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The Facebook profile of founder Mark Zuckerberg on a mobile phone is seen in this photo illustration taken in Lavigny May 16, 2012. (VALENTIN FLAURAUD/REUTERS/Valentin Flauraud)
The Facebook profile of founder Mark Zuckerberg on a mobile phone is seen in this photo illustration taken in Lavigny May 16, 2012. (VALENTIN FLAURAUD/REUTERS/Valentin Flauraud)

IPOs

Facebook IPO separates investors from speculators Add to ...

Like many, I have been watching the Facebook public market debut and post-IPO activity with great interest. While watching from the sidelines I came across an article regarding regulatory inquiries about what went wrong with the overhyped IPO.

There may be some real regulatory concerns. But it's interesting that the undertone of some articles suggests that Facebook's falling price is shocking and a sign that something went wrong. A look at the expectations baked into Facebook's IPO prices helps explain why its fall so far is no great mystery.

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IPO valuation One of the reasons our firm seeks managers with some sensitivity to valuations is because many investors get seduced by a company's story while ignoring how much the market is paying for the 'story'.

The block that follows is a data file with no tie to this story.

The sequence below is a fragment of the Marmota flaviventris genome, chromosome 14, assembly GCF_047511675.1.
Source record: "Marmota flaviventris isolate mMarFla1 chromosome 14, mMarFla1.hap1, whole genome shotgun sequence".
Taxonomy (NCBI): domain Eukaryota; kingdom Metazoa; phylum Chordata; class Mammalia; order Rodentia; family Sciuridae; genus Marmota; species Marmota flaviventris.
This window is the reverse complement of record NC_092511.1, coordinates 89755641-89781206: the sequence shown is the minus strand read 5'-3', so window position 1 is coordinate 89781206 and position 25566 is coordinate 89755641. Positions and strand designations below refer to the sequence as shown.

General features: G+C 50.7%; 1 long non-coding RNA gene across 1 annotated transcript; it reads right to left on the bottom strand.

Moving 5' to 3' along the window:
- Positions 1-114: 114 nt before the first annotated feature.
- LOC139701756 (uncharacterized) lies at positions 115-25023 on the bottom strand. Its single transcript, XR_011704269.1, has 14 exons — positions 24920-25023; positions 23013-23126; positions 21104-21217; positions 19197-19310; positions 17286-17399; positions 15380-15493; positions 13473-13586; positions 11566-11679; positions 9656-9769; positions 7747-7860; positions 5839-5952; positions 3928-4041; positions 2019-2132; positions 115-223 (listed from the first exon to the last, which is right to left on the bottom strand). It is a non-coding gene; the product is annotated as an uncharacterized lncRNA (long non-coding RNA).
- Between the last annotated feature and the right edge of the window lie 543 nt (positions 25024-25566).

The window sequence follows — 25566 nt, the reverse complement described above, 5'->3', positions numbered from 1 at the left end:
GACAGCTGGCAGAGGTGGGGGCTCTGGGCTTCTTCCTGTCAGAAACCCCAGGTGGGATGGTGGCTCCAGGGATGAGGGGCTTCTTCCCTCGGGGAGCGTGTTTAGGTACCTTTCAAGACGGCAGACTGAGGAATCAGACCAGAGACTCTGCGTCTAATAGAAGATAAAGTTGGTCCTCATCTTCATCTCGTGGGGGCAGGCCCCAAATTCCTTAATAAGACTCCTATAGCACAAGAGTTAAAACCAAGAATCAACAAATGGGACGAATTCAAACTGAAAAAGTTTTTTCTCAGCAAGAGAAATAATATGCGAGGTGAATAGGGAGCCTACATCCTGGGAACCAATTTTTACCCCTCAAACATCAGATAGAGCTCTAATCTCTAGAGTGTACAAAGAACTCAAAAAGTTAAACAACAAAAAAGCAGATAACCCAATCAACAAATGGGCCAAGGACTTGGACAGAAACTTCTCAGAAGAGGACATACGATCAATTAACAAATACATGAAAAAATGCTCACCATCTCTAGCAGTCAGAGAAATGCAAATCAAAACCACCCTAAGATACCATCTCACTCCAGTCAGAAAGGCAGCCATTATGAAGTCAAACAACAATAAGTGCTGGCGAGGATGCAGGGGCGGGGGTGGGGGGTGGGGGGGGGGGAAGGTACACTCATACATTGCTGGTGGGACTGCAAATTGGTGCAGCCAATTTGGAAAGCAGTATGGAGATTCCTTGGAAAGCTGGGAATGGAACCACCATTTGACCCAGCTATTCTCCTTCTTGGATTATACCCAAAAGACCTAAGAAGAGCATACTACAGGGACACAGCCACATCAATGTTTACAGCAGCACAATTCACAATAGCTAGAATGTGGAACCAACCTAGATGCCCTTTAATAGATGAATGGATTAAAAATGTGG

In Facebook's case, its IPO investors ponied up $38 (U.S.) per share for $0.43 of earnings per fully diluted share (on a weighted average basis) and $0.49 of free cash flow per share. That's a trailing price-to-earnings ratio of more than 88 times and price-to-free-cash-flow of more than 78 times.

Embedded expectations Given these figures, IPO investors hoping to earn a long-term annualized return of 10 per cent would need Facebook to grow its earnings and cash flows by 25 per cent to 30 per cent annually for the next decade. In other words, Facebook's earnings and cash flows would have to grow to 9 to 10 times last year's levels. And this is just to deliver a 10 per cent annualized return to shareholders.

Those who purchased the IPO with the hope of higher returns -- say 15 per cent per year for the next decade -- need Facebook's financial performance to be nothing short of miraculous. Growth in earnings and cash flow would have to hit 32 per cent per year for a decade.

Miracles happen from time to time. Google didn't just achieve this kind of earnings and cash flow growth; it comfortably exceeded this high bar. But this kind of performance is rare. And even if Facebook does really well as a business, it doesn't guarantee that IPO investors will be happy.

Share prices don't follow earnings alone Cisco Systems is the poster child for valuation risk. It's tough to argue with its corporate performance. Its earnings per share have grown more than 400 per cent over the past decade on a more than doubling of revenues. Yet, its share price is roughly where it started a decade ago (with many ups and downs along the way).

I'm not here to opine on Facebook's investment merit. I'm merely putting some financial context to the Facebook's investment story. The price paid for an investment has a significant influence on the ultimate return to investors. Sometimes it's worth paying up for growth. But being seduced by a company's story without considering valuation (i.e. buying at any price) is pure speculation.

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